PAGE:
Tuesday, April 10, 2012

April 11, 1777: Happy Had It Been

On Friday, 11 April 1777, the Continental Congress resolved that George Washington’s April 9 letter to British military commander Gen. Sir William Howe be published, along with British officer Lt. Col. William Walcott's April 2 letter demanding an exchange of prisoners between the British and Americans.  WorthingtonChauncey Ford, editor, Journals of the Continental Congress, 1774-1789: Vol. 7: January 1-May 21, 1777 (Washington, D.C.: Government Printing Office, 1907), 253.  http://memory.loc.gov/ammem/amlaw/lwjc.html 

In his letter to Howe, Washington remarked that the dying prisoners Howe released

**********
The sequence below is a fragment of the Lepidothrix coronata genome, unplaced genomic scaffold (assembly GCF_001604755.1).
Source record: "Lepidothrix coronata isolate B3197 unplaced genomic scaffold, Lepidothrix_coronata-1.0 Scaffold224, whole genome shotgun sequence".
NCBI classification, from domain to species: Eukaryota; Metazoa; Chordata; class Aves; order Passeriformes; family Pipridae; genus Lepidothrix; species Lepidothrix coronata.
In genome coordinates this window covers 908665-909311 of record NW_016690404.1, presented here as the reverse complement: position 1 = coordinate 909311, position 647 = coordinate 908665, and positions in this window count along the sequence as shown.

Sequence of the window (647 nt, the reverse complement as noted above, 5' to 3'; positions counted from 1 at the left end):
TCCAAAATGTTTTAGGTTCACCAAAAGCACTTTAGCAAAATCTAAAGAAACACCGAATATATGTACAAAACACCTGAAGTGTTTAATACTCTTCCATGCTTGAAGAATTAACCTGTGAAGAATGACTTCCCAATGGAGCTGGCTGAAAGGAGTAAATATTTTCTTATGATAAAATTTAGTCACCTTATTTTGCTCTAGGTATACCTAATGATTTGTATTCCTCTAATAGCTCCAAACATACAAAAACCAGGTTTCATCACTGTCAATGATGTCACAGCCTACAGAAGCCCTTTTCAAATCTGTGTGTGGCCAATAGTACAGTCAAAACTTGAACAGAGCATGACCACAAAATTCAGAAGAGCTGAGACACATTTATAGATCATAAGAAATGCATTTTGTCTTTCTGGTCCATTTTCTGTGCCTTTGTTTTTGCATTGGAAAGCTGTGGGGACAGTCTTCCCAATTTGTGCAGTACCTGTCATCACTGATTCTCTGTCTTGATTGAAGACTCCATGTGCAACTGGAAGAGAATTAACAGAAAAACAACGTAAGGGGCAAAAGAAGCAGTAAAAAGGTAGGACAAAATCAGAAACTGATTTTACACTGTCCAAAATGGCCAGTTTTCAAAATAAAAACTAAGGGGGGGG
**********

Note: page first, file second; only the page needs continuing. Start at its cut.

could not at that time be deemed proper for an exchange due to their wretched situation.  Nevertheless, Washington remarked, “our humanity required that they should be permitted to return among us.”    

Howe had released over 2,000 American privates, but only when most of them were nearly dead from smallpox and starvation.

By releasing American prisoners just before they died, Howe retained a slight pretense for demanding an equal number of British prisoners from American custody.  Washington wrote, “Happy had it been, if the expedient had been thought of before these ill-fated men were reduced to such extremity.”
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